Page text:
Harvard Medical School is beefing up lab security after six researchers got sick off poisoned coffee back in August. The toxicology reports came in recently, according to Bloomberg, and the chemical culprit was sodium azide, which turns into a toxic gas when it's mixed into water. The good news is that none of the six died. The bad news: Nobody seems to know how this stuff got into the communal coffee pot to begin with.
And while a whodunnit poisoning mystery is not exactly what Wired had in mind when it listed "Grad Student" as #6 on its top 10 list of Best, Most Dangerous Science Jobs, this incident certainly does nothing to bump that job off the list. Not to mention the fact that, given the lab environment, you have to wonder whether the poisoning was even intentional at all...or whether somebody simply didn't wash their hands well enough before making a fresh pot.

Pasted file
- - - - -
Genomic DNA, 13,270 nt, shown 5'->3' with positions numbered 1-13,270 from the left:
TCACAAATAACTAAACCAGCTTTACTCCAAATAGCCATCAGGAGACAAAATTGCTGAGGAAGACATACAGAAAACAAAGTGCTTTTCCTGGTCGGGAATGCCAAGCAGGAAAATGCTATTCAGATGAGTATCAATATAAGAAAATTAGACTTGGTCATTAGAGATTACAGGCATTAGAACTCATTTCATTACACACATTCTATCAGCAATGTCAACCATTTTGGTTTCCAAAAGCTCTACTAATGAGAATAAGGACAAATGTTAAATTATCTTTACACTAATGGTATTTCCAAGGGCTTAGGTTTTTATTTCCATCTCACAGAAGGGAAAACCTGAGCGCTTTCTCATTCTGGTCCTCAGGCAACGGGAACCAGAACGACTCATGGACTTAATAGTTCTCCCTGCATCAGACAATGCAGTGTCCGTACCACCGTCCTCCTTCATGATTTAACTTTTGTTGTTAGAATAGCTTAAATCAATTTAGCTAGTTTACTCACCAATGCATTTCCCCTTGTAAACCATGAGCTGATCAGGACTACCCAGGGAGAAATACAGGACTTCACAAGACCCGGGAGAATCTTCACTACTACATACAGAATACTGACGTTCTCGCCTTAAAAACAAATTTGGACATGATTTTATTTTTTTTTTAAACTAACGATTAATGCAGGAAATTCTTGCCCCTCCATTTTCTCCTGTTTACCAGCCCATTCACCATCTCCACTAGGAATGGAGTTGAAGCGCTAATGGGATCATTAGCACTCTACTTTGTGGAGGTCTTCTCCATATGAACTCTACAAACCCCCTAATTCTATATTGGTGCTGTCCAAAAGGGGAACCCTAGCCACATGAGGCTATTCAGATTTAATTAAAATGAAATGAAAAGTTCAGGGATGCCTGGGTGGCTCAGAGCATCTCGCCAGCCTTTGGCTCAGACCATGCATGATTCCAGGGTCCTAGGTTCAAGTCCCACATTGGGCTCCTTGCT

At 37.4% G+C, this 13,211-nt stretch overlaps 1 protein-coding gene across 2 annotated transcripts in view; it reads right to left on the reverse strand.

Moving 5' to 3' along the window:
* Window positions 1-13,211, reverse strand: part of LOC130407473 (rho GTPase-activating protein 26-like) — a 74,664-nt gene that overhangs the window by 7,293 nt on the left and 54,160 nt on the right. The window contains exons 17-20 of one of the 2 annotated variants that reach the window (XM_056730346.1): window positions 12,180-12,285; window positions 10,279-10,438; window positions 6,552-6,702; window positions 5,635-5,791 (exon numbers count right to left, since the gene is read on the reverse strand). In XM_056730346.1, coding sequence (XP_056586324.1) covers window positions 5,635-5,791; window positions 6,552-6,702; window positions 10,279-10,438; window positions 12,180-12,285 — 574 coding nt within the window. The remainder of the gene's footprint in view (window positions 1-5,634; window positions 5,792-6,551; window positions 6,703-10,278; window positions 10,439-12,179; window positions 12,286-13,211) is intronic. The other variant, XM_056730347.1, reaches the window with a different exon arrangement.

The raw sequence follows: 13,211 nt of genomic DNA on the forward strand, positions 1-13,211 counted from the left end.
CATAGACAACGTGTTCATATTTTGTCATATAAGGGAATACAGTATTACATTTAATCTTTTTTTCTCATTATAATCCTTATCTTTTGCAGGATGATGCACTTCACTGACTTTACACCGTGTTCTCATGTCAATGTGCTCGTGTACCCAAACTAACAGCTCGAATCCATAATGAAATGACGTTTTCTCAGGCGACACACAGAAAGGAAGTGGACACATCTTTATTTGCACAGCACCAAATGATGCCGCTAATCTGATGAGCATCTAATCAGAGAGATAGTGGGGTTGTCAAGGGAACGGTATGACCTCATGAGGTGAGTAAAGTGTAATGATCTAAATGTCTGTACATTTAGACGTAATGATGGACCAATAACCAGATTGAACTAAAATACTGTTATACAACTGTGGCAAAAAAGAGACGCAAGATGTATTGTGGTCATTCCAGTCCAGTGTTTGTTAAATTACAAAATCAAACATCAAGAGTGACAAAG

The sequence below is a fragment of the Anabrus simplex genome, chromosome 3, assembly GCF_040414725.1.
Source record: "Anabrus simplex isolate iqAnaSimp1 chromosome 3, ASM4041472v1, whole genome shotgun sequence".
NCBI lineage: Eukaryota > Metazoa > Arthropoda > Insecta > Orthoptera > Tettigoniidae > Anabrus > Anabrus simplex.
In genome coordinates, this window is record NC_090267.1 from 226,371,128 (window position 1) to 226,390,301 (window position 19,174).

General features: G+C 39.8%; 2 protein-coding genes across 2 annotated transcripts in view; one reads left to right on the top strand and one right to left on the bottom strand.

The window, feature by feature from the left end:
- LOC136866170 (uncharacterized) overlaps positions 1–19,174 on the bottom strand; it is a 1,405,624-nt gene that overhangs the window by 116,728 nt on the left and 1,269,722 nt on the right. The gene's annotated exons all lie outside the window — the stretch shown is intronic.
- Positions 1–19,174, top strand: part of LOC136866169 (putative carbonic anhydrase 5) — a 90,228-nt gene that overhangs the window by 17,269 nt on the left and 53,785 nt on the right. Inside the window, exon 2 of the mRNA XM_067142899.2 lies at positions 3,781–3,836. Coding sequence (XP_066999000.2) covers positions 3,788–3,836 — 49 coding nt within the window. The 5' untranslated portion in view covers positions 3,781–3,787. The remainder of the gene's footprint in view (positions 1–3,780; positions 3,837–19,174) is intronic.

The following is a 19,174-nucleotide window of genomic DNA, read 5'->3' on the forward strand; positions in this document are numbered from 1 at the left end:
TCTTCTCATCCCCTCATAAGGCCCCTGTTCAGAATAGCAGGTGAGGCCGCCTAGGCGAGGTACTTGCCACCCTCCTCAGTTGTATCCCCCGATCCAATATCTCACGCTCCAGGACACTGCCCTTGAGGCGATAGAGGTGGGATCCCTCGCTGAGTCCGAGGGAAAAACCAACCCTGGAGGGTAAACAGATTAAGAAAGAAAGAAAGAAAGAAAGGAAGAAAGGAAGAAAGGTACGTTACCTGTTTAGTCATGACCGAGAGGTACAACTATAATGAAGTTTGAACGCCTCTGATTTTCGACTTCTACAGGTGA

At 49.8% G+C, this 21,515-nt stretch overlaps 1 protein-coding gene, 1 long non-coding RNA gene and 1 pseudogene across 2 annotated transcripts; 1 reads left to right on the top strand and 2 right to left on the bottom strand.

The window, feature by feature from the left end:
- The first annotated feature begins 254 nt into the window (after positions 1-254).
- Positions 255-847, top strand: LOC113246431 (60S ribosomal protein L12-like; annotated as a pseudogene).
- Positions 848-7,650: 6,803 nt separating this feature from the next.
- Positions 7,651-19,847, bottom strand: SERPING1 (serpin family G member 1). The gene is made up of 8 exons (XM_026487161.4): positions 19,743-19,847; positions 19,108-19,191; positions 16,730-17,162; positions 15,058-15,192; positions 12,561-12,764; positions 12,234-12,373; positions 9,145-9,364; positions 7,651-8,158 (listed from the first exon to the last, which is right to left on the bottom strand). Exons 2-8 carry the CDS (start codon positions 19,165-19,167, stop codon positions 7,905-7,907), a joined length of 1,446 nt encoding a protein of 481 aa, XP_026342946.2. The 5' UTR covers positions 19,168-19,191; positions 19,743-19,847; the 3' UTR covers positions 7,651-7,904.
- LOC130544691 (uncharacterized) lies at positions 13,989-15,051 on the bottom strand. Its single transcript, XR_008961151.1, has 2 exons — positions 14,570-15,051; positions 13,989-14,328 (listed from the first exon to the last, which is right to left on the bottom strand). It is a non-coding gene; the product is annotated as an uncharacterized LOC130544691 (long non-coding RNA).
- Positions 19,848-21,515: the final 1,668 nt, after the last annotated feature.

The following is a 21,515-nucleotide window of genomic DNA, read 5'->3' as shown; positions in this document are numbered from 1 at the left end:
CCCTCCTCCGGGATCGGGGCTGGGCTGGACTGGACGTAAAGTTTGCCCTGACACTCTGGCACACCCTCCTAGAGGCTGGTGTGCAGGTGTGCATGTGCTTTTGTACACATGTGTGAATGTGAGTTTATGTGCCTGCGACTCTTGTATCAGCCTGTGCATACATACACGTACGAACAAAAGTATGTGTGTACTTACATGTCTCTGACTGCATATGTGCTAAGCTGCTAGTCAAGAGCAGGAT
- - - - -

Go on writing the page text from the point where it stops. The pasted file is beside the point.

Even the most mundane job in science is hazardous if you don't know what you're doing. Grad students in labs around the world are in constant danger of, well, screwing up. In 2004, a Texas A&M student, for example, was cleaning up a laboratory when a jar of chemicals he was handling suddenly exploded, leaving him with severe lacerations and burns.
Maggie Koerth-Baker is the science editor at BoingBoing.net. She writes a monthly column for The New York Times Magazine and is the author of Before the Lights Go Out, a book about electricity, infrastructure, and the future of energy. You can find Maggie on Twitter and Facebook.